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  3. There are sectors of the utility industry that are adjusting to the DG/microgrid transition faster than others. Municipal utilities are less regulated and when located in more progressive towns (e.g., CA), tend to embrace the transition more readily. Similar shift is happening with Co-ops like those in SC trying to utilize “on-bill financing” with utility acting as facilitator and financier of DG buildout.

    Increasingly it appears that regulatory constraints and lack of incentives play a key role in slower movement by IOUs towards the DG/microgrid future.

    Either way, America’s energy future will be different than what we have today.

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  4. Distributive energy has its place as does the large high voltage transmission system. Solar is great but without storage, cloudy days and nights are a challenge.

    The propoer mix is the propoer solution.

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  5. The distributed generation community needs to work hard and fast at quantifying the benefits provided by small solar and wind installations. Utilities are very capable of modifying net metering tariffs to better reflect the capacity and back up power they provide. APS is currently attempting to implement a demand charge for solar net metering customers to more fully recover their fixed costs (i.e. the poles and wires necessary for solar customers to sell back their power to the utility but for which the solar customers do not pay, under retail net metering).

    Kate – EPRI is different than EEI.

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  6. I would argue that the “net-metering” rule in California is counter-productive. As the article from the NYT points out, in California costs to transmit and distribute electricity simply get shifted to energy consumers that haven’t yet installed solar arrays. So then everyone installs solar, but what happens to the grid if everyone is producing solar power, and no one is paying for the poles, wires, and meters? Who pays for the solar energy to get from Ivanpah to a house on the coast? What happens is the utility companies go to the PUC, hold everyone hostage in the name of “reliability”, and get bailed out. Remember that utility companies are guaranteed a rate of return by the PUC’s in the states in which they operate. Many are already re-couping the installed cost of smart meters and profiting handsomely from ratepayers. So really, it’s a question of state energy policy. Each state will battle with their utility companies on this issue, unless they wise up in Washington D.C. ha!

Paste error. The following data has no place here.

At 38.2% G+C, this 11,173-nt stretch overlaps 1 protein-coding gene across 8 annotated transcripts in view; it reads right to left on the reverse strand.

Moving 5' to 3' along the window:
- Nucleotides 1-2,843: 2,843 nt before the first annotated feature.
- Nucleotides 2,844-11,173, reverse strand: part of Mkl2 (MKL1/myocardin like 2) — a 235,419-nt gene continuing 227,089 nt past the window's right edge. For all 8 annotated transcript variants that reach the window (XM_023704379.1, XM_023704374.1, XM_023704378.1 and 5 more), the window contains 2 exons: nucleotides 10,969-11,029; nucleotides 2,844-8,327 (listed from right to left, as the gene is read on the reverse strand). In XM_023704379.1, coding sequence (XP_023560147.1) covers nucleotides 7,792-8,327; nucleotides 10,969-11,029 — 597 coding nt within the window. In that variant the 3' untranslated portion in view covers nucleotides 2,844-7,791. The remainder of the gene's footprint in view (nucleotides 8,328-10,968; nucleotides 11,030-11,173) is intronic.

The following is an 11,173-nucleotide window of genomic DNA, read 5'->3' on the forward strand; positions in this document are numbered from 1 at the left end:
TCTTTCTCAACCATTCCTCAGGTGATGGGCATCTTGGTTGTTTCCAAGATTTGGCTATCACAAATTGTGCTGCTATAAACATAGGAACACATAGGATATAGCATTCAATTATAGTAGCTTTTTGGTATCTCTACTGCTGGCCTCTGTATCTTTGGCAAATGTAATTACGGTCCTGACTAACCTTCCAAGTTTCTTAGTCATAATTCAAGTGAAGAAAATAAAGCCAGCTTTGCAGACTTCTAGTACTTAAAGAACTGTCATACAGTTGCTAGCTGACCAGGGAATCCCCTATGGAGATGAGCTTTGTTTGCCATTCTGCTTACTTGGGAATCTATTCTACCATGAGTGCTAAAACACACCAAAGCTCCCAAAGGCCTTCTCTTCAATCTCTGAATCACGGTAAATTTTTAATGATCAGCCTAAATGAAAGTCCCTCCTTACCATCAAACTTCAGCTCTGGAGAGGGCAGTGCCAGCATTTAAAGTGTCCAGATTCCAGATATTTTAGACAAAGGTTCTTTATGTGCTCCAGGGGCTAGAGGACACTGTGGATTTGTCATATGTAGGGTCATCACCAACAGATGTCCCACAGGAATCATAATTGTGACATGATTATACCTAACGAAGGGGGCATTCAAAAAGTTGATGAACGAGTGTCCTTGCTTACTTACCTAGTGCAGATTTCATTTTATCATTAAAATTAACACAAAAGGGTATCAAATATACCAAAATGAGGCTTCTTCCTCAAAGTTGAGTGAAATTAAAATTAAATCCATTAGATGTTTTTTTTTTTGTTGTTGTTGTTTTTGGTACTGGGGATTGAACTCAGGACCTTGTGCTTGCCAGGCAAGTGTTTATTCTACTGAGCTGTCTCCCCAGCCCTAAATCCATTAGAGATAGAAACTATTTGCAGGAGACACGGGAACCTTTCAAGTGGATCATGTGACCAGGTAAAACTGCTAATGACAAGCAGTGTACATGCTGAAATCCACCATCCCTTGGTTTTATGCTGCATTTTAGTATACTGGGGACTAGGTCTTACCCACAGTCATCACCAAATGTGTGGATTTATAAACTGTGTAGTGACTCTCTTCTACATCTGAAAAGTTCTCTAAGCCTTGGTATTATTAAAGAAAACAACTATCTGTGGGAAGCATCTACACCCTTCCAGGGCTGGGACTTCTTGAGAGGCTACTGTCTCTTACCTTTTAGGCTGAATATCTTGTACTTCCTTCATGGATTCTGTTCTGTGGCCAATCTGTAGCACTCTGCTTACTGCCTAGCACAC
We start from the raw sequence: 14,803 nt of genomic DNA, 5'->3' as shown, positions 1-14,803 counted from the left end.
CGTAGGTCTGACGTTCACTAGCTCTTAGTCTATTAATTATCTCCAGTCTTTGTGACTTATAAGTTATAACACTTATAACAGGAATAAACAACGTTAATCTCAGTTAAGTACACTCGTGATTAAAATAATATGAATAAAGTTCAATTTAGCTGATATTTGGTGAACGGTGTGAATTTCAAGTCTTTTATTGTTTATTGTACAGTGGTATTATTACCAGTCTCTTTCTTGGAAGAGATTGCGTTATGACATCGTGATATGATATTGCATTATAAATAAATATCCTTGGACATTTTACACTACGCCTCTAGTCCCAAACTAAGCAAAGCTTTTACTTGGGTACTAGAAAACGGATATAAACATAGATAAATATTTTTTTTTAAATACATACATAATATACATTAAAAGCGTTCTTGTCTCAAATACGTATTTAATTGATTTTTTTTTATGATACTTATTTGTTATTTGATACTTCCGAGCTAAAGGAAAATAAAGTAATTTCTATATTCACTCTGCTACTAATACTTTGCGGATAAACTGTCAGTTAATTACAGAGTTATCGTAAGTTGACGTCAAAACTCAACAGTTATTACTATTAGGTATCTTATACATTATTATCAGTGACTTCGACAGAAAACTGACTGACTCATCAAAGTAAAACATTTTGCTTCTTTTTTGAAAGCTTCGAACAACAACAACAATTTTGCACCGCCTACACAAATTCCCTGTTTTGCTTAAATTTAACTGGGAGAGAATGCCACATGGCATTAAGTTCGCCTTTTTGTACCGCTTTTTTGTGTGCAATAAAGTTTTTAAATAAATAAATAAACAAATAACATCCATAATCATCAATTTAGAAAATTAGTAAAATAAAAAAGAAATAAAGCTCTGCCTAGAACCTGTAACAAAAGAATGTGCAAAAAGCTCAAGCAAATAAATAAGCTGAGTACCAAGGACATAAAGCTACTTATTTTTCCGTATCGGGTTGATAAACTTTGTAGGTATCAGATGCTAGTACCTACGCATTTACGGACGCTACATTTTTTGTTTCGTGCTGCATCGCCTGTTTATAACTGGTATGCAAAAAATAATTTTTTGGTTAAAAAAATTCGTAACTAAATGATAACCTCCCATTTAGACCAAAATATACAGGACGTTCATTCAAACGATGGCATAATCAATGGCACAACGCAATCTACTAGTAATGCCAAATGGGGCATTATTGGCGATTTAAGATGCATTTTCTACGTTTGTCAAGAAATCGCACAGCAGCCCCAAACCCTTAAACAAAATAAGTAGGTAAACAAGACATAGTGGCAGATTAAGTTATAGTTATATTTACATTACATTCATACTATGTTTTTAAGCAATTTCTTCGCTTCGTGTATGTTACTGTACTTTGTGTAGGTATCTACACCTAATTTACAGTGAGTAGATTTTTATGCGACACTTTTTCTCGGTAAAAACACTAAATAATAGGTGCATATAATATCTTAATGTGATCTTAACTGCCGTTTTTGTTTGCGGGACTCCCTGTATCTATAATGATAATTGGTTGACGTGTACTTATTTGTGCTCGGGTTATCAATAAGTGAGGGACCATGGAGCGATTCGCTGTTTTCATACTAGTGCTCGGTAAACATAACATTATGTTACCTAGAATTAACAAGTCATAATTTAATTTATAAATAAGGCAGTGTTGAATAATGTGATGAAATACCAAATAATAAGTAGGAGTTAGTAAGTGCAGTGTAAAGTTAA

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  7. If utilities are losing money when people use less, then their rate structure is flawed. One solution is to lower the KWH rate to more closely match wholesale power costs, while increasing the monthly “service availability” fee paid on each electric meter. If the service availability fee properly covers the utility’s fixed costs, then the electric company can maintain substations and pay employees even if KWH sales drop dramatically. If this shift is done right, traditional consumers will see no change it their bill, while those customers generating their own solar energy pay a monthly fee (as they should) for utilizing the utility’s infrastructure instead of buying their own battery storage system.

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    1. Ron, what you say makes sense except that it is ILLEGAL in California. The solar bill, SB1, requires that net metered customers be treated no differently (for true-up, bills, rates, etc) than other non-solar customers. You can not charge solar customers a charge for using the distribution system as a battery (that’s what net metering really is) unless it is charged to ALL customers. For our utility, the cost of service for the customer charge (billing, engineers, computers, customer service, etc) is $14/month and covering all the distribution system costs is another $13/month. This means that granny who uses 300 kWh per month will probably double her electric bill because it will start at $27/month (relative to TX and other areas of the country this is a bargain).

      A rate could be designed to utilize individual storage (like the German system noted here recently) but costs have come down a long ways or Californians will be paying the German $0.40/kWh average rate.

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  8. Yes, solar is the way to go! We love to see people making the switch to solar, and SolarCity, Sungevity, and SunRun are definitely a great place to start. In addition, you can use the EnergySage Marketplace (it’s free) to compare this with the other options you may have, giving you more choice and transparency with every decision. Getting multiple quotes allows you to pick the best installer, panels, and financing option for YOUR needs. Try it out here: http://bit.ly/148yg0y Our system only takes about ten minutes of your time, and provides you with valuable information from many installers at once. In the end you may find that SolarCity, Sungevity, or SunRun are the way to go, but it never hurts to check out your options.